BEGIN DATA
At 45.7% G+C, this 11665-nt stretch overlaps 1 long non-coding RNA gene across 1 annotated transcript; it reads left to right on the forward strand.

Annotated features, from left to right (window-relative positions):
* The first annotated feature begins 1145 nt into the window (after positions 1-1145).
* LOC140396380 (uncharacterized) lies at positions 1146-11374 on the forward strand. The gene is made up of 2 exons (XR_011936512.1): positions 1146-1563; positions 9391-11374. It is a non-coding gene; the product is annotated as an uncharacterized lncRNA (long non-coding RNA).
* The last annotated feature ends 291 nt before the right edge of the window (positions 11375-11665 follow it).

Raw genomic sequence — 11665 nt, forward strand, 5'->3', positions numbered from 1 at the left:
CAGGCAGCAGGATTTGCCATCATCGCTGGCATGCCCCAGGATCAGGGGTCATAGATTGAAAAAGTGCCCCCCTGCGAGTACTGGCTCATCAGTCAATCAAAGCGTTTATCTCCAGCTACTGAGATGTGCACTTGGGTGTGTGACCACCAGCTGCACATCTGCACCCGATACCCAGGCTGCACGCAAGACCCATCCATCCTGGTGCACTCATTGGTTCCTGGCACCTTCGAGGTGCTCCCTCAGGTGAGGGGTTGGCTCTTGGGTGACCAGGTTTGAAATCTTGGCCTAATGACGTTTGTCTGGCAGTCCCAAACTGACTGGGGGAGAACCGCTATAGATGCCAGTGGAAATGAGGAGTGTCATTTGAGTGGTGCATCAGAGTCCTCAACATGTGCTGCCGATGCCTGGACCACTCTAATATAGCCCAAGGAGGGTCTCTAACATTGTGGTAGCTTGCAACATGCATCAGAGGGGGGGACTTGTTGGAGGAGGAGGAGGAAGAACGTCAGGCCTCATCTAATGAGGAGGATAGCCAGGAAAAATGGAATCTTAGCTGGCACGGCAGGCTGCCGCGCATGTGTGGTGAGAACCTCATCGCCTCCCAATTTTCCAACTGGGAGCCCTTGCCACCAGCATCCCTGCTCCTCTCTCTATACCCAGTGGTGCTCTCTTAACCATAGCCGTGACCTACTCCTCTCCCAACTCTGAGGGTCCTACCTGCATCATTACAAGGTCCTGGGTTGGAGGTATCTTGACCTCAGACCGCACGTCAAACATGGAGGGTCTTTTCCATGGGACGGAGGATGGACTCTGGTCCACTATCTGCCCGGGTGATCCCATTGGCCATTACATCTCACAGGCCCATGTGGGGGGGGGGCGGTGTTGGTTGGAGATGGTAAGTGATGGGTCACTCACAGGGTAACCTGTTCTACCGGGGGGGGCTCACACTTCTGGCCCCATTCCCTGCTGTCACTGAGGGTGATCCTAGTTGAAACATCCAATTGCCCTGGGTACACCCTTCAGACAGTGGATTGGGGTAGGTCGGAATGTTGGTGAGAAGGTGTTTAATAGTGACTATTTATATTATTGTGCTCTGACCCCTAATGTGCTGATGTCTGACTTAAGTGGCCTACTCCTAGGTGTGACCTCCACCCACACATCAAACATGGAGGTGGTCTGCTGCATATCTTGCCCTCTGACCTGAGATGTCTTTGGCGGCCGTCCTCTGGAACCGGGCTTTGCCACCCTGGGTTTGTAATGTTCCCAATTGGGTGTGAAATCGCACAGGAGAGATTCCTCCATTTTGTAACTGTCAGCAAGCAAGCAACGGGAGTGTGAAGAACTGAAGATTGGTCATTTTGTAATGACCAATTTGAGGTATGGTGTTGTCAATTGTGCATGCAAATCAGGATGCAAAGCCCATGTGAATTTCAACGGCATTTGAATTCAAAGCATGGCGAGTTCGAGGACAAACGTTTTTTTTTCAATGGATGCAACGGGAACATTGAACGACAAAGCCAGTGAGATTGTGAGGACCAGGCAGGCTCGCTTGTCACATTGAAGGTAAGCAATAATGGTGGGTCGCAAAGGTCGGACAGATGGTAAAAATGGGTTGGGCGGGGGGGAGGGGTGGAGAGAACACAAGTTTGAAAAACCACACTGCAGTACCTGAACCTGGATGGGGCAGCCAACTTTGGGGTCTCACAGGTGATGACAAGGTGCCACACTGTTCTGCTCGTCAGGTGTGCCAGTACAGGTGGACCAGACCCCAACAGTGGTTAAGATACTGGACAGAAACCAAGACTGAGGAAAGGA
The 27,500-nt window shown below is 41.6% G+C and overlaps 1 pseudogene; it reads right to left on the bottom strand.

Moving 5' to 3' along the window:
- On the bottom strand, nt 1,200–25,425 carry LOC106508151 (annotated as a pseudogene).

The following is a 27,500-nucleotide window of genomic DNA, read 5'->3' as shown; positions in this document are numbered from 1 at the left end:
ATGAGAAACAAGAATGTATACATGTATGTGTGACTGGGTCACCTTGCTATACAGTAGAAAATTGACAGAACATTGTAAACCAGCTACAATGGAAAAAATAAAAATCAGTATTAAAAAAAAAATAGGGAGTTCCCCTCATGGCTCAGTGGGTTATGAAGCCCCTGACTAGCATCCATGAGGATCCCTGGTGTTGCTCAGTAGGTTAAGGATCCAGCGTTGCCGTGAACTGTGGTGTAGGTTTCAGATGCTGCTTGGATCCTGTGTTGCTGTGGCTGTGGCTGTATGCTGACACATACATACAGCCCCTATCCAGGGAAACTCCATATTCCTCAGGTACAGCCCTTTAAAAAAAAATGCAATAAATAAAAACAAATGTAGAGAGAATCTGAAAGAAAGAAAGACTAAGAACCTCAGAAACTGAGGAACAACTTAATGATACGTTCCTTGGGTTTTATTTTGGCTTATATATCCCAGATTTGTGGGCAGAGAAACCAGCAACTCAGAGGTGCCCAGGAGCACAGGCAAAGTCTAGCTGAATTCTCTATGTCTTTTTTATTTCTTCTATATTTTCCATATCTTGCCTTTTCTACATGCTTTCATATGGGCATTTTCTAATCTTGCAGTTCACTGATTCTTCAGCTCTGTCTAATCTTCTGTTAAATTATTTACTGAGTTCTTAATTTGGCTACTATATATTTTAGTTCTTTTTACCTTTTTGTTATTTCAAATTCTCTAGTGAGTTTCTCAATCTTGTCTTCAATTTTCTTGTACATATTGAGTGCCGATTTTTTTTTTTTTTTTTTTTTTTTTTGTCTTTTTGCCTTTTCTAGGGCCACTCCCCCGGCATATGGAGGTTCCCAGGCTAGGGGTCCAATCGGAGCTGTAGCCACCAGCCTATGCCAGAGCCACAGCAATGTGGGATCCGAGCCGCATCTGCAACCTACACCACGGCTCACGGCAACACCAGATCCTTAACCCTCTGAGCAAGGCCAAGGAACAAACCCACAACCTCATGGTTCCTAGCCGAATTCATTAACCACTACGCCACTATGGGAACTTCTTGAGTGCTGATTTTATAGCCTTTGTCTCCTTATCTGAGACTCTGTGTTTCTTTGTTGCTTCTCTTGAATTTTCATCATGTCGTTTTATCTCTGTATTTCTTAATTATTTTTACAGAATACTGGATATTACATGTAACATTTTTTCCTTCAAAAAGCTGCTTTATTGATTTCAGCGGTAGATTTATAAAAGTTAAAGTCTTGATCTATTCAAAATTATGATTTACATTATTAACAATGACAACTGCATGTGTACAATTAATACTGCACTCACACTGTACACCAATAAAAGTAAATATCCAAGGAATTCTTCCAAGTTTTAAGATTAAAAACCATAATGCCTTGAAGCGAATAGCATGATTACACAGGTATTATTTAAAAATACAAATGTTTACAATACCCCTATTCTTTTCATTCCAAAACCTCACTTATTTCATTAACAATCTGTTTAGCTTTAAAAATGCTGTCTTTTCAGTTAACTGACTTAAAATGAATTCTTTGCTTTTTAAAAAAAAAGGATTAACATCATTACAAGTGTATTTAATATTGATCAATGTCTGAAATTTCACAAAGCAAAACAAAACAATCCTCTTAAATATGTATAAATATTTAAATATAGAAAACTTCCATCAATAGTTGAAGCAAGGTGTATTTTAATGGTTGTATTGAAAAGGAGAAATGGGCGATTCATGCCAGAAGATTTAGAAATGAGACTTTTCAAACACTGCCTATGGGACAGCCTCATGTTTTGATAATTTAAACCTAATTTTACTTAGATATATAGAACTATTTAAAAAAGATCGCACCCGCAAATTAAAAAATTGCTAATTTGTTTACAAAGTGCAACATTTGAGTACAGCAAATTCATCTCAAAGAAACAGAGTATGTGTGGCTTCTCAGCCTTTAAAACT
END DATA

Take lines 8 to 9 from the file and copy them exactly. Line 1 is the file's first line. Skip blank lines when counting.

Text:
The 27,500-nt window shown below is 41.6% G+C and overlaps 1 pseudogene; it reads right to left on the bottom strand.

Moving 5' to 3' along the window: